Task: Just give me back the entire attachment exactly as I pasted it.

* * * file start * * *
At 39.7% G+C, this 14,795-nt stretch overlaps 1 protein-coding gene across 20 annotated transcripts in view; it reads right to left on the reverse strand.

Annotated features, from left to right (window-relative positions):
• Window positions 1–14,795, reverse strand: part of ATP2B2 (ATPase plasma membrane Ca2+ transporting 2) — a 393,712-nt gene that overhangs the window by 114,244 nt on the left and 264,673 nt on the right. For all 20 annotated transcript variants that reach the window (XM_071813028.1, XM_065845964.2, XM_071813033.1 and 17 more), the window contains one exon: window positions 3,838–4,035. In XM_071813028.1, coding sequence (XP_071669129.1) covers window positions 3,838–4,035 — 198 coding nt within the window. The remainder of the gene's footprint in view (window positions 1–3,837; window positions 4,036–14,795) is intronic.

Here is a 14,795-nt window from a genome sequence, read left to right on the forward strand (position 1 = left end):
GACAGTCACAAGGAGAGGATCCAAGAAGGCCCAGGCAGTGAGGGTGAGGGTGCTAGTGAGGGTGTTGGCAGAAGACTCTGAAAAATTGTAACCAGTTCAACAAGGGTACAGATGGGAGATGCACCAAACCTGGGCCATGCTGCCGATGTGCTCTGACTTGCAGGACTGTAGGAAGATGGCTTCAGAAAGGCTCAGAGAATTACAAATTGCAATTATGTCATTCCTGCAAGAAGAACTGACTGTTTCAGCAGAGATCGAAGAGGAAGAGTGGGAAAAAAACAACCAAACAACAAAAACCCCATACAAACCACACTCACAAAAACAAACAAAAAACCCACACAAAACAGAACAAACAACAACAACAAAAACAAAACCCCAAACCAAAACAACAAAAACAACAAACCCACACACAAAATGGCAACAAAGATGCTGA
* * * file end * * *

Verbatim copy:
At 39.7% G+C, this 14,795-nt stretch overlaps 1 protein-coding gene across 20 annotated transcripts in view; it reads right to left on the reverse strand.

Annotated features, from left to right (window-relative positions):
• Window positions 1–14,795, reverse strand: part of ATP2B2 (ATPase plasma membrane Ca2+ transporting 2) — a 393,712-nt gene that overhangs the window by 114,244 nt on the left and 264,673 nt on the right. For all 20 annotated transcript variants that reach the window (XM_071813028.1, XM_065845964.2, XM_071813033.1 and 17 more), the window contains one exon: window positions 3,838–4,035. In XM_071813028.1, coding sequence (XP_071669129.1) covers window positions 3,838–4,035 — 198 coding nt within the window. The remainder of the gene's footprint in view (window positions 1–3,837; window positions 4,036–14,795) is intronic.

Here is a 14,795-nt window from a genome sequence, read left to right on the forward strand (position 1 = left end):
GACAGTCACAAGGAGAGGATCCAAGAAGGCCCAGGCAGTGAGGGTGAGGGTGCTAGTGAGGGTGTTGGCAGAAGACTCTGAAAAATTGTAACCAGTTCAACAAGGGTACAGATGGGAGATGCACCAAACCTGGGCCATGCTGCCGATGTGCTCTGACTTGCAGGACTGTAGGAAGATGGCTTCAGAAAGGCTCAGAGAATTACAAATTGCAATTATGTCATTCCTGCAAGAAGAACTGACTGTTTCAGCAGAGATCGAAGAGGAAGAGTGGGAAAAAAACAACCAAACAACAAAAACCCCATACAAACCACACTCACAAAAACAAACAAAAAACCCACACAAAACAGAACAAACAACAACAACAAAAACAAAACCCCAAACCAAAACAACAAAAACAACAAACCCACACACAAAATGGCAACAAAGATGCTGA